Carnifex – Slow Death CD Review27th July 2016
Deathcore if oft used as a dirty word in heavy metal, but this was not always the case. With its inception in the mid 00’s, it was something new, and fresh. Something that mixed the brutality of death metal and the beat-down groove of hardcore and not yet been properly explored nor unleashed on the unwitting heavy metal public. However, as with everything new that grabs our attention, it became over-saturated with bands that can only be described as deeply mediocre at best. However, the genre heavyweights have always pushed the boundaries and excelled past the beat-down happy mediocrity – the likes of Whitechapel, Despised Icon, Suicide Silence, and, of course, Carnifex, who are on the cusp of releasing their sixth album, Slow Death.
I’ll be honest, deathcore has never particularly been my thing. I enjoy a number of deathcore albums, but it was already passed the point of over-saturation by the time I discovered it, and the simplicity of the vast majority of deathcore bored me – and still does. However, Carnifex’s newest offering, Slow Death, is far from boring. Carnifex write songs, not just three-minute breakdowns. From the haunting piano that starts off Slow Death in Dark Heart Ceremony to the abrupt closing growl of Servants To The Horde, Carnifex deliver an inspired, groove-laden a simply enjoyable brand of deathcore. Yes, it does have the vilified characteristics of a deathcore record – there are plenty of breakdowns, and more than a couple of chug-based riffs – but Slow Death is built on so much more than that. Many of the riffs are weighed down with the kind of groove one would expect from Lamb of God or Machine Head, and there is a decent mount of shredding in there as well. Slow Death’s title track even has a stunning,if short, bluesy guitar passage before it dives into a solo. One of the most notable aspects of Slow Death, however, is the distinctly blackened feel this record has – this black metal influence gives Carnifex a whole new dynamic, and it would be criminal for them to not carry this exploration into new records.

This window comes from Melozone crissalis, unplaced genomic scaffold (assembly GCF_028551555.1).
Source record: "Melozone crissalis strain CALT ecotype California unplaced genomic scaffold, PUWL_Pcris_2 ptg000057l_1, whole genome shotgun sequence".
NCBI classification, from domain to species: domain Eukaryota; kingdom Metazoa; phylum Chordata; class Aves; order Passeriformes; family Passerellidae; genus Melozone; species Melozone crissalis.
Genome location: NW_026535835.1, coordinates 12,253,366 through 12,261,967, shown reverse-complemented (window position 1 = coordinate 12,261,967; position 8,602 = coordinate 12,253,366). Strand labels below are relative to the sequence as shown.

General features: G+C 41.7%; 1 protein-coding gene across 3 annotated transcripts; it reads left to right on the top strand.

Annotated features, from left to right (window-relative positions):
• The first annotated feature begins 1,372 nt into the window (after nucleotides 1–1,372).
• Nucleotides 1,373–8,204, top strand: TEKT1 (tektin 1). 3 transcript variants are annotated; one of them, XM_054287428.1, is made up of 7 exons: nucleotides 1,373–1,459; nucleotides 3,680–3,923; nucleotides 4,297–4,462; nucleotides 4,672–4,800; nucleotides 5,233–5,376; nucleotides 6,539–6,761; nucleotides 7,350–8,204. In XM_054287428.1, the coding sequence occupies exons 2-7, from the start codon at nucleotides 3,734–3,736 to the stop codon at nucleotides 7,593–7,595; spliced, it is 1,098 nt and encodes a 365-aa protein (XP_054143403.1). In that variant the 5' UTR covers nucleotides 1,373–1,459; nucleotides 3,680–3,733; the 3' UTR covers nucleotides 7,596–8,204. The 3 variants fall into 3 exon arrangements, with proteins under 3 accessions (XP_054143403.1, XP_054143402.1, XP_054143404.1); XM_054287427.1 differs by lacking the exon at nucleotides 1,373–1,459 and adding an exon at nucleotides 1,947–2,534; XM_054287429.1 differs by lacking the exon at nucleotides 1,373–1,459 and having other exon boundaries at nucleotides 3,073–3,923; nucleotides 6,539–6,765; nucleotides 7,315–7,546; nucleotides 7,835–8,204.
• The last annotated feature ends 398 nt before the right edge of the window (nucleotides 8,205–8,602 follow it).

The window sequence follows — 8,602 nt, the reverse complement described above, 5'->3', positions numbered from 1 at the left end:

Drown Me In Blood, which was the first track to be released from Slow Death, feels more like a blackened death metal song than a deathcore one when it kicks off with the sinister riff work. The deathcore elements do return with a couple of breakdowns throughout the track, but Scott Lewis’ vocals remain tortured throughout. Life Fades To A Funeral is a two-minute excercise in heartache, with melancholic piano taking centre stage and leading in perfectly to Slow Death’s highlight, Countess of the Crescent Moon. Countess… is possibly the least deathcore-like track on the album, and feels like pure blackened death metal almost entirely through. There is a couple of brief breakdowns, but after a shreddy solo Carnfiex dive back into the blackened death riffing. Servants To The Horde is the most savage track on Slow Death, and from the opening note to the last growl, it is dripping with visceral hatred.
Slow Death is probably the most imaginative, inspired and enjoyable deathcore record you will hear this year. It still has the tropes that mar the subgenre, but unlike the vast majority of deathcore bands, Carnifex for the most part do not overplay the breakdowns and simplistic riffing – rather they utilise them to break up the savagery that the majority of Slow Death displays. Leaning far more to death metal than hardcore, and with the blackened elements displayed on Slow Death, Carnifex have once again carved their place as the undisputed kings of deathcore.
Score: 8.5 out of 10
1. Dark Heart Ceremony
2. Slow Death
3. Drown Me In Blood
4. Pale Ghost
5. Black Candles Burning
6. Six Feet Closer To Hell
8. Life Fades To A Funeral
9. Countess Of The Screscent Moon
10. Servants To The Horde
5th of August 2016
Nuclear Blast Records
For Fans of…
Whitechapel, All Shall Perish, Suicide Silence